Osborne promises £12bn more welfare cuts - where will his axe fall?

Expect big cuts in housing benefit, the removal of child benefit from out-of-work families with more than two children, and a reduction in the benefit cap.

A few weeks before Christmas, George Osborne told the Treasury select committee of his intention to cut "billions" more from the welfare budget if the Tories are in government after the next election, but refused to "put a number on it". Today, in his first speech of the year, he gave us that number, revealing that his department has forecast that "£12bn of further welfare cuts are needed in the first two years of next Parliament." He added: 

That’s how to reduce the deficit without even faster cuts to government departments, or big tax rises on people.

So when you see people on the telly who say that welfare can’t be cut anymore - or, even worse, promising they will reverse the changes we’ve already made and increase housing benefit - ask yourself this:

what public services would they would cut instead?

what taxes they would put up in their place?

or would they borrow and spend more, and risk our country’s economic stability again?

This is what I mean when I say Britain has a choice.

The truth is there are no easy options here, and if we are to fix our country’s problems, and not leave our debts to our children to pay off, then cutting the welfare bill further is the kind of decision we need to make.

This is a clear challenge by Osborne to Labour, which has so far proposed no welfare cuts other than the removal of Winter Fuel Payments from the wealthiest 5% of pensioners (which would raise just £100m).

But aside from the political gamesmanship, it's worth asking how the Chancellor will save the sums he's promised. In his interview on the Today programme this morning, Osborne offered the example of removing housing benefit from under-25s but failed to go further. But to get some idea of where else Osborne's axe will fall, the best source is the speech David Cameron made on welfare in June 2012 when he detailed a series of potential cuts. These included: 

  • The restriction of child-related benefits for families with more than two children.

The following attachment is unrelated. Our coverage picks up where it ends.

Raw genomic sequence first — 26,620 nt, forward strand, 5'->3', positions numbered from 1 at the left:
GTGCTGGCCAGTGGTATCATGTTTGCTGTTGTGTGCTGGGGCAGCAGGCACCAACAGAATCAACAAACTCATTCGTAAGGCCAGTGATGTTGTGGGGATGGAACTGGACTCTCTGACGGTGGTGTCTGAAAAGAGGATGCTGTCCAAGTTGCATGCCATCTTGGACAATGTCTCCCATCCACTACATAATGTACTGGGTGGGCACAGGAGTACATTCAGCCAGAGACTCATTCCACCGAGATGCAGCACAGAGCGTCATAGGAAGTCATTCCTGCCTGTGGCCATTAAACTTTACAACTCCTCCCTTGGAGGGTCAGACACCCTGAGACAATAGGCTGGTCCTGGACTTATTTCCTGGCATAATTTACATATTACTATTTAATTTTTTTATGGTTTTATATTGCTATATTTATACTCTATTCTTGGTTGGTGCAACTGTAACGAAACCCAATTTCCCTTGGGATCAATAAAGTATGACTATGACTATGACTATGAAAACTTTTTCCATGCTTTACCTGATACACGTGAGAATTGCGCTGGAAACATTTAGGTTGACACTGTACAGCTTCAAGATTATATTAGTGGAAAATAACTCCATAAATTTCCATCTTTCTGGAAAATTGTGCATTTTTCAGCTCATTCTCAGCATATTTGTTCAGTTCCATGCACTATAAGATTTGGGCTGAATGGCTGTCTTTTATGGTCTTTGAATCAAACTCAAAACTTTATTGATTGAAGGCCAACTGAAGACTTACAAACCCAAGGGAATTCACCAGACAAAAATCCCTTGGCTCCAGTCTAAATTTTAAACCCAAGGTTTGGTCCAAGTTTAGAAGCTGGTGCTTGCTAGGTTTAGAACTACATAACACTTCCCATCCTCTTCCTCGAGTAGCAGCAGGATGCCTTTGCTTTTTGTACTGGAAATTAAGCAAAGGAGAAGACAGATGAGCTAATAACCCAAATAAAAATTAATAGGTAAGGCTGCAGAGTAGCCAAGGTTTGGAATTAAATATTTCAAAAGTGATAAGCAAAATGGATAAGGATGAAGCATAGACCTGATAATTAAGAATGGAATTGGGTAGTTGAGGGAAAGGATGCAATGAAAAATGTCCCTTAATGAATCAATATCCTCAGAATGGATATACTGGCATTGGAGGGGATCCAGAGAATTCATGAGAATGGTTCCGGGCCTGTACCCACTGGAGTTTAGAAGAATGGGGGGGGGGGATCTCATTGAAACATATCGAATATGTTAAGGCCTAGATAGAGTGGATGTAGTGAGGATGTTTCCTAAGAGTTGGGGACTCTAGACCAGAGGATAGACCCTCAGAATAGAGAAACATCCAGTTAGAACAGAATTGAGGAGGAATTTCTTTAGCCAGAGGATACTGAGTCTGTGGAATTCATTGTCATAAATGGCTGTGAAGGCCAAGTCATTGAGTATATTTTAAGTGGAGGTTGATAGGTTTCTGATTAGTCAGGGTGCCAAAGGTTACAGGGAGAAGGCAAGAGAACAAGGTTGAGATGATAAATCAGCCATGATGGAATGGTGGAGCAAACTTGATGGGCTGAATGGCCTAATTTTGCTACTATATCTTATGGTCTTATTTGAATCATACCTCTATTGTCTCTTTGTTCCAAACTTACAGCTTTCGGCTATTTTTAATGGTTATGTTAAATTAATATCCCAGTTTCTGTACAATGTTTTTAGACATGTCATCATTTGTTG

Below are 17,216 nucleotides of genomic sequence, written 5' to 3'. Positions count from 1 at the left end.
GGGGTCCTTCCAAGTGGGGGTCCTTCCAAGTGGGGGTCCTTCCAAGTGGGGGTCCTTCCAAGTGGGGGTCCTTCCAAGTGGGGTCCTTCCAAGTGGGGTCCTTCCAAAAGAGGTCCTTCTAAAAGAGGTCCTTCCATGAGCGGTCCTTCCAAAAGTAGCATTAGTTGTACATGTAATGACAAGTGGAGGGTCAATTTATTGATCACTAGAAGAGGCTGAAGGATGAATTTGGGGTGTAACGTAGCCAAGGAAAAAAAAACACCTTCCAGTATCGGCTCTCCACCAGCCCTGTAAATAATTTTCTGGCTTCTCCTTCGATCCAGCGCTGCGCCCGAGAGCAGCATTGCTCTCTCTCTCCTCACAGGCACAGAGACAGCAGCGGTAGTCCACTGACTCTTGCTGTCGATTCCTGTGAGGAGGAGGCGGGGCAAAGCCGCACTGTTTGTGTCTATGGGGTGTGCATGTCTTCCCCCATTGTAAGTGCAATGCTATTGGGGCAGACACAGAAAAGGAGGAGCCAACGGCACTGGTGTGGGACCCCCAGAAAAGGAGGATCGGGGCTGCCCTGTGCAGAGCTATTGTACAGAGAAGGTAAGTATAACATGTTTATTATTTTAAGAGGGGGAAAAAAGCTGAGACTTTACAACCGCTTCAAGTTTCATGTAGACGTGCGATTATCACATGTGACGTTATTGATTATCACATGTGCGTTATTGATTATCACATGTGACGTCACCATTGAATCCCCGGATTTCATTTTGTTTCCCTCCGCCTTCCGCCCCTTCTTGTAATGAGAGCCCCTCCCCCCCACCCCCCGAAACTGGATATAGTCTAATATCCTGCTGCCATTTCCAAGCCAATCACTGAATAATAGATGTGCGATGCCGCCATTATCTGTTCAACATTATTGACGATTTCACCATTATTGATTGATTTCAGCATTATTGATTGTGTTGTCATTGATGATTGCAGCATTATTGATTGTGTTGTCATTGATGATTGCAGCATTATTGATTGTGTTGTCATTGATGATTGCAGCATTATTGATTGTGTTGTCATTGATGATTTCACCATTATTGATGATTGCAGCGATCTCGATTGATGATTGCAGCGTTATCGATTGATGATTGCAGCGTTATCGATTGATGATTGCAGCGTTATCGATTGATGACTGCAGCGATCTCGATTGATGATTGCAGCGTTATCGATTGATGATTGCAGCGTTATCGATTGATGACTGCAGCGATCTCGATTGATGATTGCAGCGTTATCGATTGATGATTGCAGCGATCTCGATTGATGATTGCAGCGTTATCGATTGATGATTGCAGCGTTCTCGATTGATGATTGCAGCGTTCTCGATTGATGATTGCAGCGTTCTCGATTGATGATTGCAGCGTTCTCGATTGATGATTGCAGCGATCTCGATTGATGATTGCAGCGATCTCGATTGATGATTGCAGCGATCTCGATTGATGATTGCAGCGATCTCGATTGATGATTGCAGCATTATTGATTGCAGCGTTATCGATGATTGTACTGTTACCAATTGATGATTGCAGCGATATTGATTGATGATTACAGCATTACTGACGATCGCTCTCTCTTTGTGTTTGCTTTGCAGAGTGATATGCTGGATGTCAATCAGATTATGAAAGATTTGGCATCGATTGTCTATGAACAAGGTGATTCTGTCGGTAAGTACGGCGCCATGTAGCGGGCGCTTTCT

• A lower rate of benefits for the under-21s.
  • Preventing school leavers from claiming benefits.
  • Paying benefits in kind (like free school meals), rather than in cash.
  • Reducing benefit levels for the long-term unemployed. Cameron said: "Instead of US-style time-limits – which remove entitlements altogether – we could perhaps revise the levels of benefits people receive if they are out of work for literally years on end".
  • A lower housing benefit cap. Cameron said that the current limit of £20,000 was still too high.
  • The abolition of the "non-dependent deduction". Those who have an adult child living with them would lose up to £74 a week in housing benefit.

To this list we can likely add a reduction in the household benefit cap of £26,000 (Osborne said last month that "future governments could change the level" and that it would "continue to be a subject of fierce debate") and, perhaps, the withdrawal of universal benefits, such as Winter Fuel Payments, free TV licences and free bus passes, from wealthy pensioners. While Osborne dismissively remarked today that reductions in this area would save only "tens of millions" (that, of course, would depend on the degree of means-testing), it is telling that he and Cameron are being careful to avoid repeating their 2010 pledge to ring-fence the benefits. 

Update: Here's Ed Balls's response to the speech: 

George Osborne is desperate to stop talking about the cost-of-living crisis on his watch. But that won't stop working people from doing so as they are on average £1600 a year worse off under the Tories and prices are still rising faster than wages.  

Nor will the Chancellor admit the reason why he is being forced to make more cuts is because his failure on growth and living standards has led to his failure to balance the books by 2015.